Category: persian

Rug of the Week Carpet #21055

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Persian Rug #21055, size 18’0″ x 10’10”

Antique Northeast Persian Carpet

Khorassan Province

Later 18th Century

Khorassan was a truly enormous Persian province, once extending all the way to the Oxus River, bordering on  true Central Asia. Even After the eastern parts were lost in the Afghan invasion after 1722, the province still encompassed vast areas of desert and steppe with important cities like Meshed and productive farmland. Carpet weaving in the area goes back centuries with Herat, the old capital and now in Afghanistan, famous in the 16th century for its fine rugs. Our antique Persian carpet is not from Herat, but was probably woven in the area around Qain (the Qainat) or more likely in the town itself as it has, as we shall see, all the marks of an urban production of the period.

After the fall of the Persian Safavid ruling dynasty in 1722, there was a decided fall off in patronage as the nation descended into invasions and disorder.  As a result, the remaining carpet workshops cut costs to survive and this meant, among other things, the elaborate medallion designs and the designers who conceived them were replaced by repeating patterns derived from textiles which could be easily and elegantly executed in pieces of any size or format. Thus appeared the now iconically Persian Herati, Gol Hennai, Mina Khani and Boteh patterns. Our design is a particularly felicitous variant on the Gol Hennai pattern.  A primary diamond lattice is formed by a repeat of four cypresses or leaves framing a large rosette and smaller rosette bosses uniting the cypresses. A thinner, secondary lozenge lattice connects the cypresses and large rosettes. This pattern is found in both northeast and northwest Persian rugs, runner and large carpets.  As to where it originated, that is unsure, but by the early 19th century it was in use both in Khorassan and in Azerbaijan in early antique Heriz carpets. In both areas light grounds, ivory as here, were the preferred overall tonalities.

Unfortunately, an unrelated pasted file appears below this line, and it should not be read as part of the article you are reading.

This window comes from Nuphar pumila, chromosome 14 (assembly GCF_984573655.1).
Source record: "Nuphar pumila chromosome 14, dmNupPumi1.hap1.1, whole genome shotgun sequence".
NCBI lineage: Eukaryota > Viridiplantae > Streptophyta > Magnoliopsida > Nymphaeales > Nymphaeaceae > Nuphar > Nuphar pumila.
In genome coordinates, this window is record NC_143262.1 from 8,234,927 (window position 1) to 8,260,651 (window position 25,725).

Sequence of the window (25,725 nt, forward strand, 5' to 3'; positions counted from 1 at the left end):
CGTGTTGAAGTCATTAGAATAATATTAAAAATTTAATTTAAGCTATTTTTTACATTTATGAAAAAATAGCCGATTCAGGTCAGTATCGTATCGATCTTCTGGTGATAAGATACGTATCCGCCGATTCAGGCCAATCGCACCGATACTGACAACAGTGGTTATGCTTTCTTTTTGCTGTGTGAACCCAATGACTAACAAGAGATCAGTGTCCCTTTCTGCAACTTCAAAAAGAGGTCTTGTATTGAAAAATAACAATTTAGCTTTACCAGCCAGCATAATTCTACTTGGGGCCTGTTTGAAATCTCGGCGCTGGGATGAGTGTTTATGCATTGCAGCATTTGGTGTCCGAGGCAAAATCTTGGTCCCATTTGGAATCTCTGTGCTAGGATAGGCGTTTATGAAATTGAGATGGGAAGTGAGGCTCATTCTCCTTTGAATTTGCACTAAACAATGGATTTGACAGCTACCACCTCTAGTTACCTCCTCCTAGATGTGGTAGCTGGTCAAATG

The red-orange main border with in and out main palmettes, sickle leaves and smaller rosettes, all linked by double angular vines seems to appear about the same time as the field pattern, and the navy blue connected “S” guards are frequent accompaniments in both weaving areas. In sum, our 21055 is a perfect embodiment of a period style. Khorassan would thus seem to be the place of origin for the field /border design combination around 1750 or so.

The size and perfection of execution as indicated by the pattern balance in all directions implies an experienced and highly professional workshop working for discerning patrons who expected an artistically and technically superior product. Although many Persian carpets of the period are long and narrow, there are certainly exceptions and 21055 clearly predates the period of Western export demand.